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The project outline:

Create a program multiplicationTable.py that takes a number N from the command line and creates an N×N multiplication table in an Excel spreadsheet.

My solution:

# A program to create a NxN multiplication table in excel
# Usage: python multiplication_table_maker.py "number" "folder to save the table in"

import openpyxl, sys
from openpyxl.utils import get_column_letter, column_index_from_string

def main(num, save_path):
    workbook = openpyxl.Workbook()
    sheet = workbook.active
    for sequence, index in enumerate(range(2, num + 2), 1):
        top = sheet.cell(row=1, column=index).value = sequence
        side = sheet.cell(row=index, column=1).value = sequence
    bottom_right = sheet.cell(row=num + 1, column=num + 1).coordinate
    for rows in sheet["B2":f"{bottom_right}"]:
        for cells in rows:
            top = int(sheet[f"{get_column_letter(cells.column)}1"].value)
            side = int(sheet[f"A{cells.row}"].value)
            cells.value = top * side
    workbook.save(f"{save_path}\multiplication_table_maker.xlsx")

if __name__ == '__main__':
    num = int(sys.argv[1])   # Enter a number
    save_path = sys.argv[2]
    main(num, save_path)
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2 Answers 2

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enumerate(range(2, num + 2), 1) is confusing, consider naming the argument as in the docs: enumerate(range(2, num + 2), start=1)

The name sequence is misleading since it stands for a single number. Same for rows and cells: should be row and cell.

top = int(sheet[f"{get_column_letter(cells.column)}1"].value)
side = int(sheet[f"A{cells.row}"].value)

Here you retrieve values from the excel table. Those values belong to the range you defined a few lines earlier, so just get them from there, it will be faster and more clear.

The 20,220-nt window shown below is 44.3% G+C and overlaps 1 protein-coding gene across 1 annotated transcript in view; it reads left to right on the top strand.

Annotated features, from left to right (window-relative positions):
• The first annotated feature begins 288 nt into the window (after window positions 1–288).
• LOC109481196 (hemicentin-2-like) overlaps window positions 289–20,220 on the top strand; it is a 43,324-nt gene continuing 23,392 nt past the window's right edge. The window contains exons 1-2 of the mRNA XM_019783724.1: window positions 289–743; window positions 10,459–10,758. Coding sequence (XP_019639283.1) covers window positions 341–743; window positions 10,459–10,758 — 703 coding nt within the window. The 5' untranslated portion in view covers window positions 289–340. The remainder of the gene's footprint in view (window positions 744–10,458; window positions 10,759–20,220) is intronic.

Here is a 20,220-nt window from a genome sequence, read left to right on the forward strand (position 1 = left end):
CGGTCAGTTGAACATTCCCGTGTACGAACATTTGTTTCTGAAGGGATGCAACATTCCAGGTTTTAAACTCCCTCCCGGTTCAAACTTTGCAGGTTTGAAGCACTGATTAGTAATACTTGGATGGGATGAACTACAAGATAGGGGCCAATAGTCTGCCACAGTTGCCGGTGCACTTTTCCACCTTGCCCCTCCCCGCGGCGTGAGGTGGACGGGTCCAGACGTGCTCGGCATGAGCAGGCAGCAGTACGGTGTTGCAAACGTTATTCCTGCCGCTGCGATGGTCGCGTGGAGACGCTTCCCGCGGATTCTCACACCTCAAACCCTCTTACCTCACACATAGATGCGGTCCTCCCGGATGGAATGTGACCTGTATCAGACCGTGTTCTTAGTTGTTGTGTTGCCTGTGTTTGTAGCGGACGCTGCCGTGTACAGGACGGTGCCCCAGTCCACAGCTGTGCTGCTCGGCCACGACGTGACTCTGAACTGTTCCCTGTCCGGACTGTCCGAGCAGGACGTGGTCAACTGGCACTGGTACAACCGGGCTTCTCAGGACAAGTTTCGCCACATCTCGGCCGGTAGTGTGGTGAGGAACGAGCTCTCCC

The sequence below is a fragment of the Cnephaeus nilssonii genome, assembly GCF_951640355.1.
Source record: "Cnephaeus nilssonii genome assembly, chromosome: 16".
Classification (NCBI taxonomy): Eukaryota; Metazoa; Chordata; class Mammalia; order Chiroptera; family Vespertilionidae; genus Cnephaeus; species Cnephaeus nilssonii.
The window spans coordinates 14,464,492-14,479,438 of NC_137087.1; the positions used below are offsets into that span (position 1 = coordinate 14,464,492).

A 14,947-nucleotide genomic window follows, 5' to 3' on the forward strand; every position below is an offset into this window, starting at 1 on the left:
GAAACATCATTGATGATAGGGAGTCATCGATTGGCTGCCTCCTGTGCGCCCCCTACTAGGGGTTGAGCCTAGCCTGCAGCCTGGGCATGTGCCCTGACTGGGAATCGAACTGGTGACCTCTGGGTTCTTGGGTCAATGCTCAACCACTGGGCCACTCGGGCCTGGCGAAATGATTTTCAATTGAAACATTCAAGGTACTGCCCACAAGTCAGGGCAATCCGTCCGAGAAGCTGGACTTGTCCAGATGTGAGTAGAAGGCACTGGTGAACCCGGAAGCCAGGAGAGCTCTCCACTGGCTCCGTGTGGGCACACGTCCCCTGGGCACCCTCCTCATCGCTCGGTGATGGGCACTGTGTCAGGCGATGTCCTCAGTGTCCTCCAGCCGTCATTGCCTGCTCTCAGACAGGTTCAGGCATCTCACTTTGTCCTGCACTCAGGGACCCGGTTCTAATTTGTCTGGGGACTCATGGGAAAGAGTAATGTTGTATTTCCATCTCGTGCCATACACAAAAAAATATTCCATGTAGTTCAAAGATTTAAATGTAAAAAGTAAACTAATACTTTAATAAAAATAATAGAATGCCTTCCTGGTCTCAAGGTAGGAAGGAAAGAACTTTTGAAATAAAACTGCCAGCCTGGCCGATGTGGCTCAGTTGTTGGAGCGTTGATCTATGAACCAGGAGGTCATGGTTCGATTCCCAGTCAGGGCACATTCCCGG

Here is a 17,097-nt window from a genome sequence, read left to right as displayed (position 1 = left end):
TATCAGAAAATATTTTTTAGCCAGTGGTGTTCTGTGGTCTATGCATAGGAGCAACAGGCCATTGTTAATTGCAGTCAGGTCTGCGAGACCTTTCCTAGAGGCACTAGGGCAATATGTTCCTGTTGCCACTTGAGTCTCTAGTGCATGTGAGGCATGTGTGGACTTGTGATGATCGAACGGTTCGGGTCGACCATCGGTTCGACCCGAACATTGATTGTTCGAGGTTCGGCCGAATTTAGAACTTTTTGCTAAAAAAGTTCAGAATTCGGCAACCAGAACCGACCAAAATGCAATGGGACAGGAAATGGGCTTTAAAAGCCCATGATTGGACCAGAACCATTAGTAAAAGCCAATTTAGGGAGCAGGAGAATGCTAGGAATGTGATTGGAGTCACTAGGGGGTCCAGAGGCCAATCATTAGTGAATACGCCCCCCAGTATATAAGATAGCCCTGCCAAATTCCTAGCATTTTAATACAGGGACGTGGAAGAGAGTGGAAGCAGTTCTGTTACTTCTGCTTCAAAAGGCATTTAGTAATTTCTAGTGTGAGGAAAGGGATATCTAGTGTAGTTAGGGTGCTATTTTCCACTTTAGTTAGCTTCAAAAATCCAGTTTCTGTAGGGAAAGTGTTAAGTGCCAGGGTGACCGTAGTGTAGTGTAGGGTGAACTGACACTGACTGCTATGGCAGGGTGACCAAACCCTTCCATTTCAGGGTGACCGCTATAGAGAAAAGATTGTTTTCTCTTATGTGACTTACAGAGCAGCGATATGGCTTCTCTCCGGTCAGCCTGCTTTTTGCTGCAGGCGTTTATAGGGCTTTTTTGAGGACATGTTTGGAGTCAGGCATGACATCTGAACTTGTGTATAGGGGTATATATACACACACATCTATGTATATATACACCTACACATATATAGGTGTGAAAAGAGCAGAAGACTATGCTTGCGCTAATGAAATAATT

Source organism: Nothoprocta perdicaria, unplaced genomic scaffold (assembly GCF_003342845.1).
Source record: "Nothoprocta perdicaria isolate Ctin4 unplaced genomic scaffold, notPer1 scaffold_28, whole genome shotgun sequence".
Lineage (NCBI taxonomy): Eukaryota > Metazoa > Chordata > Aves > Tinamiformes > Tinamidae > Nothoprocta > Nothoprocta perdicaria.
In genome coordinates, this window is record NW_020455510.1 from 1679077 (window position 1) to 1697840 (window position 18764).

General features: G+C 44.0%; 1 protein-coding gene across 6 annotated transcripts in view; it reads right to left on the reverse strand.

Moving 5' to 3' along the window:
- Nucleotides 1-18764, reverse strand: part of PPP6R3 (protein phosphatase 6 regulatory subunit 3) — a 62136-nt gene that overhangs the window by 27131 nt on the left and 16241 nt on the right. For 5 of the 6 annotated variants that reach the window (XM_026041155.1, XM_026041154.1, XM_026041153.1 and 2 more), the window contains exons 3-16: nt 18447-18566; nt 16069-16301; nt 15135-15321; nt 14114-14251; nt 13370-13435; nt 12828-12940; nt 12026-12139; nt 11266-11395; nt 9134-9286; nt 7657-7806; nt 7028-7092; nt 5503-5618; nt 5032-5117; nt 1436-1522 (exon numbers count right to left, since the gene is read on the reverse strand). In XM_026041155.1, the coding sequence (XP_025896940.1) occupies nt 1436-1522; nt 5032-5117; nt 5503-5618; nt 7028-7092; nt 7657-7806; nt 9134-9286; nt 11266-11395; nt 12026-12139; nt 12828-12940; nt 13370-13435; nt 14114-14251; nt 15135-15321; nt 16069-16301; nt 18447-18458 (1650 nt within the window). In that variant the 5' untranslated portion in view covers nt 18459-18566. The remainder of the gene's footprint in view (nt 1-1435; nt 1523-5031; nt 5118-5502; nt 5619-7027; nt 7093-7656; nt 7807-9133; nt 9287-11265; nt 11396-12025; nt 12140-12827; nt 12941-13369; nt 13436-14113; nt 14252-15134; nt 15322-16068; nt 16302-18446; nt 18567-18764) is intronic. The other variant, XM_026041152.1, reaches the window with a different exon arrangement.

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enumerate

To me, your enumerate(...) is backwards. Consider for example, a times table where you want only multiples of 3:

     3  6  9
   +--------
 3 | 9 18 27
 6 |18 36 54
 9 |27 54 81

Your row and column indices would start at 2, and go up by 1. This is the "enumeration" part. Your values would start a 3, and go up by 3, which would be the range() part. Ie, range(3, 10, 3).

So instead of:

    for sequence, index in enumerate(range(2, num + 2), 1):

I would have:

    for cell_index, value in enumerate(range(1, num + 1), start=2):

This is much clearer: the table values are generated from 1 to num (inclusive), and the table row/column indices start at 2.

save_path

    workbook.save(f"{save_path}\multiplication_table_maker.xlsx")

Why have you hard-coded the output filename in your function? Instead, use:

    workbook.save(save_path)

and let the caller specify the full filename:

    main(10, f"{save_path}\10x10.xlsx")
    main(20, f"{save_path}\20x20.xlsx")
    ...

main

Speaking of which, main(...) is an utterly undescriptive name. How about create_multiplication_table_spreadsheet(...)? A bit verbose perhaps, but very clear.

argparse

Instead of parsing command-line arguments yourself, try using the argparse module.

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